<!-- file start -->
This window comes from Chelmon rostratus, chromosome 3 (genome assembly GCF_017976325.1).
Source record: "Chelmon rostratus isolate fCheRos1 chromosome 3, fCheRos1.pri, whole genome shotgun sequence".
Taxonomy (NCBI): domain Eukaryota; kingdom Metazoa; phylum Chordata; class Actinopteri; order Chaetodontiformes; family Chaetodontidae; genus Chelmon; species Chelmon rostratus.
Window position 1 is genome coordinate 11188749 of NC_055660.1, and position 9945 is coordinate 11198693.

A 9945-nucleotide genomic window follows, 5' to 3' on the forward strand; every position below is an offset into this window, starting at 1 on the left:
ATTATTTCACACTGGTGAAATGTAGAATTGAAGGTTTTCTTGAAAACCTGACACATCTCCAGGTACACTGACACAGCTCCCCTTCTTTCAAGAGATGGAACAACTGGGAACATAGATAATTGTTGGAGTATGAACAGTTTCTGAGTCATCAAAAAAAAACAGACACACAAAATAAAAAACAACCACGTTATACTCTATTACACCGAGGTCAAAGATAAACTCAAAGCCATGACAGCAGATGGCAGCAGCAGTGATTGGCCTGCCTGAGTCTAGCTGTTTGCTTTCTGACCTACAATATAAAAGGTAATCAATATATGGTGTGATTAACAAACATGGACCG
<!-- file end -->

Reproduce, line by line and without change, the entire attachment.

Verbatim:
This window comes from Chelmon rostratus, chromosome 3 (genome assembly GCF_017976325.1).
Source record: "Chelmon rostratus isolate fCheRos1 chromosome 3, fCheRos1.pri, whole genome shotgun sequence".
Taxonomy (NCBI): domain Eukaryota; kingdom Metazoa; phylum Chordata; class Actinopteri; order Chaetodontiformes; family Chaetodontidae; genus Chelmon; species Chelmon rostratus.
Window position 1 is genome coordinate 11188749 of NC_055660.1, and position 9945 is coordinate 11198693.

A 9945-nucleotide genomic window follows, 5' to 3' on the forward strand; every position below is an offset into this window, starting at 1 on the left:
ATTATTTCACACTGGTGAAATGTAGAATTGAAGGTTTTCTTGAAAACCTGACACATCTCCAGGTACACTGACACAGCTCCCCTTCTTTCAAGAGATGGAACAACTGGGAACATAGATAATTGTTGGAGTATGAACAGTTTCTGAGTCATCAAAAAAAAACAGACACACAAAATAAAAAACAACCACGTTATACTCTATTACACCGAGGTCAAAGATAAACTCAAAGCCATGACAGCAGATGGCAGCAGCAGTGATTGGCCTGCCTGAGTCTAGCTGTTTGCTTTCTGACCTACAATATAAAAGGTAATCAATATATGGTGTGATTAACAAACATGGACCG